Pyramidal orchids (c) Paul Lane
Exotic, seductive and just a little bit curious, orchids are one of the UK's most unusual group of flowering plants.
Many species of orchid need carefully managed habitats and have specialist requirements. Some can be locally scarce and difficult to find, whilst others provide spectacular vistas of flower spikes numbering in their thousands in favourable years.
All species rely to some extent on a complex symbiotic relationship with fungal partners, utilizing nutrients provided by the fungi to aid seed survival before germination. This dormant stage can be lengthy, and once growth begins, some orchids may take another five years before flowering.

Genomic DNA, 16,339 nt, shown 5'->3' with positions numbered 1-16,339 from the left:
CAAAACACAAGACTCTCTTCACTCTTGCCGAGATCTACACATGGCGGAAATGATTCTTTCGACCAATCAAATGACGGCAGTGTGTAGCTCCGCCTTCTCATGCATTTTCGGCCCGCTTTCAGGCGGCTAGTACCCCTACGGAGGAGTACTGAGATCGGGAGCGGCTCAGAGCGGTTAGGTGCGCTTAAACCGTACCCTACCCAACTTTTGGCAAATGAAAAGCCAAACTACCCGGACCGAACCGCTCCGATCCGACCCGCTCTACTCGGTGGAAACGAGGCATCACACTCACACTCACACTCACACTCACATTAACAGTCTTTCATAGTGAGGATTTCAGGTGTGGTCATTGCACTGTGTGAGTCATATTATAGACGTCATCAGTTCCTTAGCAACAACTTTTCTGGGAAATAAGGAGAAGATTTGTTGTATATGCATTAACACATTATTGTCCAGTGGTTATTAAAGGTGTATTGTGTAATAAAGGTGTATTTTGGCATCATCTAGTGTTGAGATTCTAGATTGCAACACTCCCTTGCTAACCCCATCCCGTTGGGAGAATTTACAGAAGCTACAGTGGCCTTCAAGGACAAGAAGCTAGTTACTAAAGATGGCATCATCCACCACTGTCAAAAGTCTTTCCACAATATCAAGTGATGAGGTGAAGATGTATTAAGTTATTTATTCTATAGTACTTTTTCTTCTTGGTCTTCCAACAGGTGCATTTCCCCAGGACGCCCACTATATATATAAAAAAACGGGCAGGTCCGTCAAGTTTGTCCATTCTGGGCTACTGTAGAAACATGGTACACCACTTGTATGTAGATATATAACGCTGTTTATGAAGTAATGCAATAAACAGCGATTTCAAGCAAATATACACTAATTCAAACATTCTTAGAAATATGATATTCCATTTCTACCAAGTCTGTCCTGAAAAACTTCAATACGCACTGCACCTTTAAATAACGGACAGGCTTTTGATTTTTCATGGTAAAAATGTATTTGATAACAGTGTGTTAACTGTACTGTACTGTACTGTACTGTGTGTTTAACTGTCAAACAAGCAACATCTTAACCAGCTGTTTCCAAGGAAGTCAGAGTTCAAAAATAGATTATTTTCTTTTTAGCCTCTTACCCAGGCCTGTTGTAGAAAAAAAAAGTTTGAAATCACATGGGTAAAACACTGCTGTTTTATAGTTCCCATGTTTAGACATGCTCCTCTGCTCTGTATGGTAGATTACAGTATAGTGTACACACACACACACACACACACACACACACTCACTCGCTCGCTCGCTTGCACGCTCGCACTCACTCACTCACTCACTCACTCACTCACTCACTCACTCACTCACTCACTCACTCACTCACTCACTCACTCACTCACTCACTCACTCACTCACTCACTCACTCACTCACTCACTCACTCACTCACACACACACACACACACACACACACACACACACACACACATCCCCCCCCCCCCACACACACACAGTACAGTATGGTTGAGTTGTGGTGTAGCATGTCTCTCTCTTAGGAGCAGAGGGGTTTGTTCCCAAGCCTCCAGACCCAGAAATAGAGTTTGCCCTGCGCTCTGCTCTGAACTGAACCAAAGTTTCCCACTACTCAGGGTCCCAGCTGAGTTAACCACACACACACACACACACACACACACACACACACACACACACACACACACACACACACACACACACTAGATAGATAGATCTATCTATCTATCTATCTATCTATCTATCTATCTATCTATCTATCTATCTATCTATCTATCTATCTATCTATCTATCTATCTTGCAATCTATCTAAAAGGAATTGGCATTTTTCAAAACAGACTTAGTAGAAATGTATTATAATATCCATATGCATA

Despite the many conditions necessary for orchids to flower successfully, they do occur in a range of habitats from woodland and wetland to grasslands and coastal dunes. The flowering times of this group also extend from early spring through to autumn, so a display near you may be closer than you think.
Read about spotting early orchids here.
Learn how to find summer orchids here.
Download our guide to 40 Wildlife Trust reserves to see these beautiful flowers.